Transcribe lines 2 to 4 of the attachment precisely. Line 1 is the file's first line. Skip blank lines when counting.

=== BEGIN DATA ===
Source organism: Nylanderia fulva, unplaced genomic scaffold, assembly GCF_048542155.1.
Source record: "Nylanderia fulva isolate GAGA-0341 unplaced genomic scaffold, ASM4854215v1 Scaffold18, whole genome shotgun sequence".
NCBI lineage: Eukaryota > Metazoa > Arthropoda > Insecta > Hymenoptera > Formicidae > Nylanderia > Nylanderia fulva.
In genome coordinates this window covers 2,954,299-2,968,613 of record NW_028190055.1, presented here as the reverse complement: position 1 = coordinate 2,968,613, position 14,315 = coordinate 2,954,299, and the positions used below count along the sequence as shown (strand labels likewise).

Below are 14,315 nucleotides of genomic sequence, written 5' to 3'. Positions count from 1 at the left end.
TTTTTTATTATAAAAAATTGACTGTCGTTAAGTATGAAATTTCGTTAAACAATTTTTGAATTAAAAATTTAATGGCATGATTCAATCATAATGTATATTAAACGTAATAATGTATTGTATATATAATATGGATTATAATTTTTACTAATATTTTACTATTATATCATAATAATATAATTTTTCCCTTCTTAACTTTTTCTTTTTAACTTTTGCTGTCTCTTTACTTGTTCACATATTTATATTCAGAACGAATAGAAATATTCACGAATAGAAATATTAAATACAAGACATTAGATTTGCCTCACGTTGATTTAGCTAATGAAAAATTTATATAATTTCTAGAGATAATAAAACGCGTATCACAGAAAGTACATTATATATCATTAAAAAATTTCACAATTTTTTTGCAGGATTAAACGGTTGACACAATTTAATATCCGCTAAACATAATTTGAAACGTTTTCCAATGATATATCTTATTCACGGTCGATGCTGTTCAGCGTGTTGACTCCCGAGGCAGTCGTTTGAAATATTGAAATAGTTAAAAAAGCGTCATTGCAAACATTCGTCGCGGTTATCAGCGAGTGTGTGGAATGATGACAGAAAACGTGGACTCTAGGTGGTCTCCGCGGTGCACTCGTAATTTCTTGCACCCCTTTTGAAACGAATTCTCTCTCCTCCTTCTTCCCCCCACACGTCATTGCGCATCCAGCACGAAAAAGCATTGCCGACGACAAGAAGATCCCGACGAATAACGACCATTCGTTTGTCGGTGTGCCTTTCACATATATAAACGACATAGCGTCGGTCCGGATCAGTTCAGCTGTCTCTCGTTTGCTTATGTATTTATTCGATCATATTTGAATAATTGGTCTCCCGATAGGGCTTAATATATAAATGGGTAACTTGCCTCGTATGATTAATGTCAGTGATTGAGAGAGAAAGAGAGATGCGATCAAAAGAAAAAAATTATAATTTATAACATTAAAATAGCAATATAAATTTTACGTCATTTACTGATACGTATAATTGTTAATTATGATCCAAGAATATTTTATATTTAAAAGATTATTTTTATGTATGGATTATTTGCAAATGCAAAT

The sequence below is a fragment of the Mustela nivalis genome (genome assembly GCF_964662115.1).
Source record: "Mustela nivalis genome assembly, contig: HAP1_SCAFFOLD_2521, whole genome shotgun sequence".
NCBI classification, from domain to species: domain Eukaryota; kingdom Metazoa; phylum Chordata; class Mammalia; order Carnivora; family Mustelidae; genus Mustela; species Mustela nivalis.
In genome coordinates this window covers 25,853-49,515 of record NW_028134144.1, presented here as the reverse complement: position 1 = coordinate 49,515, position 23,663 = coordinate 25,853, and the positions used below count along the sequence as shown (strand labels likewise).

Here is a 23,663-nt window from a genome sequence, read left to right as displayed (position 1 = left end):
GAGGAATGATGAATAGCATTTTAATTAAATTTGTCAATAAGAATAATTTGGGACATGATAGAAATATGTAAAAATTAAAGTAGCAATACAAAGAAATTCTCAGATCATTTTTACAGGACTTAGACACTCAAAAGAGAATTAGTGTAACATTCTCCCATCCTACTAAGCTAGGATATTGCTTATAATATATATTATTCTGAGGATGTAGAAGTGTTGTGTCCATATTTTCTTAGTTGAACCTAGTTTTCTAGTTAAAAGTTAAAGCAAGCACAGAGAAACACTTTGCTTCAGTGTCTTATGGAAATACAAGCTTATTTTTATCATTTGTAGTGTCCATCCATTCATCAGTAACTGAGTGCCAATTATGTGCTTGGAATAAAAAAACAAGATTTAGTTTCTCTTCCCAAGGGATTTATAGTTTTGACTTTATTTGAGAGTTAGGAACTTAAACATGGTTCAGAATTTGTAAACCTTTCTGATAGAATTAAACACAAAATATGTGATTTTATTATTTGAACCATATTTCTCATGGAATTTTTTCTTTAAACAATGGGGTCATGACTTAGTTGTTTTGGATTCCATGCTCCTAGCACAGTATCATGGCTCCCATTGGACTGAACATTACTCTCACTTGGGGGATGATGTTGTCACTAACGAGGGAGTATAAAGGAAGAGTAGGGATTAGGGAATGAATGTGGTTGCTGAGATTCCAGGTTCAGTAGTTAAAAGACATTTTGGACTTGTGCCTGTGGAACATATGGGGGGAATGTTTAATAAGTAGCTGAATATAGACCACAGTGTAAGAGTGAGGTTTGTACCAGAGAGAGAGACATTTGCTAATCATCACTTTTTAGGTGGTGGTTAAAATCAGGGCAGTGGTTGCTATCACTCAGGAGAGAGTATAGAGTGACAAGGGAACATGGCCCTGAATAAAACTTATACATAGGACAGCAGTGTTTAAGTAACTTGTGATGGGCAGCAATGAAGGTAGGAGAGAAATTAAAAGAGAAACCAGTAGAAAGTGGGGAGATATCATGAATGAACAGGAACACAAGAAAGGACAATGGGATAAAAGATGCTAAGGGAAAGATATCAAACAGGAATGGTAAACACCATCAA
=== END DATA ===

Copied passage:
Source record: "Nylanderia fulva isolate GAGA-0341 unplaced genomic scaffold, ASM4854215v1 Scaffold18, whole genome shotgun sequence".
NCBI lineage: Eukaryota > Metazoa > Arthropoda > Insecta > Hymenoptera > Formicidae > Nylanderia > Nylanderia fulva.
In genome coordinates this window covers 2,954,299-2,968,613 of record NW_028190055.1, presented here as the reverse complement: position 1 = coordinate 2,968,613, position 14,315 = coordinate 2,954,299, and the positions used below count along the sequence as shown (strand labels likewise).